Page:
Saturday, 4 July 2015

heavy rain, mst, kellogg, keble 30th, poem, marina warner's what is a story on radio 4, simon armitage, mammoth whisky event

















Heavy rain last night, which the garden and allotment needed desperately. Everything is growing so slowly and is struggling.

There was thunder and dramatic lightening too, according to J, but I missed it.

Took the photo above along Calcroft Lane - it shows the curve of the road up to the bridge over the old railway track.

Lots of library work and assignment marking this past week. Also prepared for the Master of Studies (MSt) in Creative Writing Guided Retreat, which starts tomorrow.

This afternoon, there's a party to celebrate Kellogg College's 25th anniversary, together with both the MSt's and the Kellogg College Centre for Creative Writing's tenth. Then, somewhat frighteningly, it's our year group's summer dinner at Keble - thirty years since we matriculated.

As it's something of an MSt weekend, here are links to the MSt blog and the YouTube video.

Also, talking of the MSt, one of my students has a character who scribbles poems on handy pieces of paper, so he is reminded of an image or a feeling. Inspired by this, perhaps, I tapped these lines into my smartphone the other day, while walking into work along the Oxford canal:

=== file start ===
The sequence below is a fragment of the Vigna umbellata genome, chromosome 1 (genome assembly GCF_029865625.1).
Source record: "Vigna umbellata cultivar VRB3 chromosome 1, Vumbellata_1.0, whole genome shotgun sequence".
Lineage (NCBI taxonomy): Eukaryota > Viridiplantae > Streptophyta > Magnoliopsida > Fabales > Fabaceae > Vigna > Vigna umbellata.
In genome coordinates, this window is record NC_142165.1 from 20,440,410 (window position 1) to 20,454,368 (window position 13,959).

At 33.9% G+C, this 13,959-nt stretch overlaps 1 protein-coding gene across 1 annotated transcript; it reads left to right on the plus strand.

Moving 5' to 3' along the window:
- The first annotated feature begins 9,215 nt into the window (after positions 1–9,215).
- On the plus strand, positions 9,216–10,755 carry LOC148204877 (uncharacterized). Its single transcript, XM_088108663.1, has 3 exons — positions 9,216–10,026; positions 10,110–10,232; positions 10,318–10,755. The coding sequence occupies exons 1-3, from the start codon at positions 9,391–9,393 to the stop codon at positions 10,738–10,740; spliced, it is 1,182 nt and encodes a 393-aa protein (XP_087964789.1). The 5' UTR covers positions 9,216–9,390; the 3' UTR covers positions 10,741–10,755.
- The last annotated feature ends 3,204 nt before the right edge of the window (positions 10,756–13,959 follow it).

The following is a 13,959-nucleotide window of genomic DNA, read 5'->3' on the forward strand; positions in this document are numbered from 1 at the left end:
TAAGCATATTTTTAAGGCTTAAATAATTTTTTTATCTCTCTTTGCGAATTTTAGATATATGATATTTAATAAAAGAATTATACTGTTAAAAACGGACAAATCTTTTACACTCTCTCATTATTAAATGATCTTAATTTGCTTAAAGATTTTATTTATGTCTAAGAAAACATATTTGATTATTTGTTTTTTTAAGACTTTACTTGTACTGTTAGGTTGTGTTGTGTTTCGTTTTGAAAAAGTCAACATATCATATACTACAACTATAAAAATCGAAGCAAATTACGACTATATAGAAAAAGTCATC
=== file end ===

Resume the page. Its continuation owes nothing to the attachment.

I turn and look back along the towpath.
The band of shade beneath the mays
Seems narrow now.
Yet when I walked through it,
It lasted for ages and the
Cool was so welcome.

--

When I got back from cycling this morning, there was an advert for what sounds a really exciting series of short programmes about story telling presented by Marina Warner, called What is a Story? The programmes - ten of them - go out on Radio 4 at 1.45 pm daily from Monday 6th July.

Finally, I was pleased that Simon Armitage was elected Oxford Professor of Poetry - though the online voting system wasn't nearly as fun as going along to the Divinity School, as you used to do. For what it's worth, here is a review of his first novel, Little Green Man, which I wrote back in August 2011 for the Financial Times:

Boys Just Want to Have Fun, Financial Times, 11th August 2001

LITTLE GREEN MAN by Simon Armitage Viking £12.99, 246 pages

Simon Armitage's poems combine the sort of technical know-how that dazzles fellow poets and a down-to-earth way with language which endears him to a wide readership. While he is drawn to stories about universal experience which he can transform with a sideways look and his wry sense of humour, he is also insightful about the back streets of psychological life - a result, perhaps, of his former career as a probation officer.

Such qualities stand him in good stead in his debut novel. His narrator is Barney, a 35-year-old odd-job man who lives on the edge of a "small, northern town, with the moors up above" in Armitage's native West Yorkshire. At first it seems as if Barney is going to be one of those licensed chauvinists who are a staple of contemporary male fiction. There is the fascination with the paraphernalia of childhood. There is football, of course. Even occasional lists of 1970s TV shows and long-lost toys.